*Wayne C. Booth, Modern Dogma and the Rhetoric of Assent, 1974, pp. ix xvii, 1-40, 86- 139 (Introduction plus chapters 1 and 3). Booth is not easy reading, but his ideas are important for understanding the nature of moral judgments. Note the excellent bibliography on pp. 213 218. For many years this was an assigned reading in NR 407.

William K. Frankena, Ethics, 1963.

Bernard Williams, Morality, 1972.

John Rawls, A Theory of Justice, 1971.

Stephen Toulmin, Reason in Ethics, 1970.

Paul Ramsey, Basic Christian Ethics, Chicago: University of Chicago Press, 1950.

WEEK SEVEN (October 6-10): The Limitations of Rationalism in Ethics

**E.F. Schumacher, "On Philosophical Maps," in A Guide for the Perplexed," New York: Harper and Row, 1977, pp. 1-6.

**John H. Snow, "Fear of Death and the Need to Accumulate," in Ecology: Crisis and New Vision, ed., Richard E. Sherrell, 1971, pp. 45 58. NOTE: This piece is on electronic reserve in Mann Library. Please download the article and bring a copy with you to discussion section.

Paul W. Taylor, "The Ethics of Respect for Nature," Environmental Ethics, Vol. 3, No. 3 (Fall 1981), pp. 197-218. Taylor's piece is an excellent example of the (hyper)rationalism Curtin and Gilligan have in mind in their respective pieces.

Carol Gilligan, In a Different Voice: Psychological Theory and Women's Development, Cambridge: Harvard University Press, 1982.

Nel Noddings, Caring: a Feminine Approach to Ethics and Moral Education, Berkeley: University of California Press, 1984.

Val Plumwood, "Nature, Self, and Gender: Feminism, Environmental Philosophy, and the Critique of Rationalism," Hypatia Vol. 6, No. 1 (Spring 1991), pp. 3-27.

Karen Warren, "The Promise and Power of Ecofeminism," Environmental Ethics Vol. 12, No. 2, pp. 125-146.

Note: Fall break is October 11-14.

WEEK EIGHT (October 15-17): Is It Possible to Make Sound Environmental Policy in a Democratic Society without High Standards of Truthtelling?

**Raymond Bonner, "Crying Wolf: How the International Wildlife Community Got Stampeded into Banning Ivory," The New York times Magazine, February 7, 1993,

pp. 16ff.

**Aaron Wildavsky, But is it True?: A Citizen's Guide to Environmental Health and Safety Issues, Cambridge, Mass.: Harvard University Press, 1995, Chapter 14, "Detecting Errors in Environmental and Safety Issues" (pp. 410-426), and "Conclusion: Rejecting the Precautionary Principle" (pp. 427-447).

*If you want to be well-informed about important environmental issues it is essential that you read as widely as possible. If you normally get your news from the major TV networks and, say, the New York Times, Time magazine, etc., I would recommend that you occasionally read the Review and Outlook section of The Wall Street Journal. Hearing various points of view on public policy issues is essential if you want to be well-educated and able to make rational decisions about how we ought to relate to nature.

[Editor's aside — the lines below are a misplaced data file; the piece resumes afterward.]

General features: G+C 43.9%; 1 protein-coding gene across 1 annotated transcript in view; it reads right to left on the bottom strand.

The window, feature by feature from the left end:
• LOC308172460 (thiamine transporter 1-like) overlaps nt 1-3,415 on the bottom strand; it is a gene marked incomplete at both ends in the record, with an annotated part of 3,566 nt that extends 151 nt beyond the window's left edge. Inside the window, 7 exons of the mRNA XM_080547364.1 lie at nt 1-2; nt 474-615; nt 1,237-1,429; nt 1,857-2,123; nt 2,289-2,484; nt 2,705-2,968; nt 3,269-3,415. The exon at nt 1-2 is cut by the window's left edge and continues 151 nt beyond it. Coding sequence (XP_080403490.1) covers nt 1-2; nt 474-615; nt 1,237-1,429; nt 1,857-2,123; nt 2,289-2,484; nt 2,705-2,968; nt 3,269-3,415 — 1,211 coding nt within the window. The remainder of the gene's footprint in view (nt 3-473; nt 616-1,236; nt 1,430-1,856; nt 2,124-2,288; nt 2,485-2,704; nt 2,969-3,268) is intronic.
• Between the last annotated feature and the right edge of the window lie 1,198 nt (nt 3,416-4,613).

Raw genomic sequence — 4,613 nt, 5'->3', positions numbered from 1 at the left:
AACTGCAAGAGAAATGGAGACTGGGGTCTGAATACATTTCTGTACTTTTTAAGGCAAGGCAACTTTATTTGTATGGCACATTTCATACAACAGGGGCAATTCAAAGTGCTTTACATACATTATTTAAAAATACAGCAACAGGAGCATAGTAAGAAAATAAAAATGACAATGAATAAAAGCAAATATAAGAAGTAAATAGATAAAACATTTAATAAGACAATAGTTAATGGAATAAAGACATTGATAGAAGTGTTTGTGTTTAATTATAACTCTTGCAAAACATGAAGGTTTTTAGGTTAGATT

Ronald Bailey, Eco-Scam: The False Prophets of Ecological Apocalypse, New York: St. Martin's Press, 1993.

Sisela Bok, Lying: Moral Choices in Public and Private Life, New York: Pantheon Books, 1978.

Theodore D. Goldfarb, ed., Taking Sides: Clashing Views on Controversial Environmental Issues, 6th ed., Guilford, CT: The Dushkin Publishing Group, Inc., 1995.


MID-TERM EXAM: will be held in class on Tuesday, October 21. It will consist of one short essay (25 minutes) and six mini-essays (4 minutes each) and will cover the material through week eight. We will schedule two or three optional review sessions before the exam.


WEEK NINE (October 20-24): Second Week on Truthtelling

**Bjorn Lomborg, The Skeptical Environmentalist: Measuring the Real State of the World, Cambridge: Cambridge University Press, 2001, pp. 3-33. NOTE: This piece is available at Mann Library on electronic reserve. Bring your copy to section.

**Arthur Waldron, "The Twisted Academy: How Academics Get Other Cultures Wrong," The American Enterprise, (Vol. 13, No. 6 (September 2002), pp.38-40.


WEEK TEN (October 27-31: Seeing the World as It Is; The Role of Character in Ethics

NOTE: Week nine represents a major turning point in the course. So far we have looked at a range of issues having to do with how we view nature and man's place in nature. We have briefly talked about what it means to know something, and particularly about some of the differences between moral and scientific claims. Now we will begin to think about who we are as human beings and about how our understanding of ourselves and of the world we live in affects our treatment of nature. Rather than a superficial survey of various religious and philosophical views on the nature of human beings and on how humans may find the good life, we will focus on just a few authors and documents from a single tradition. Stanley Hauerwas is one of the more original contemporary Christian ethicists, Reinhold Niebuhr is generally recognized as one of the most influential 20th century American theologians, and the book of Galatians from the New Testament has profoundly influenced Western culture for close to 2,000 years.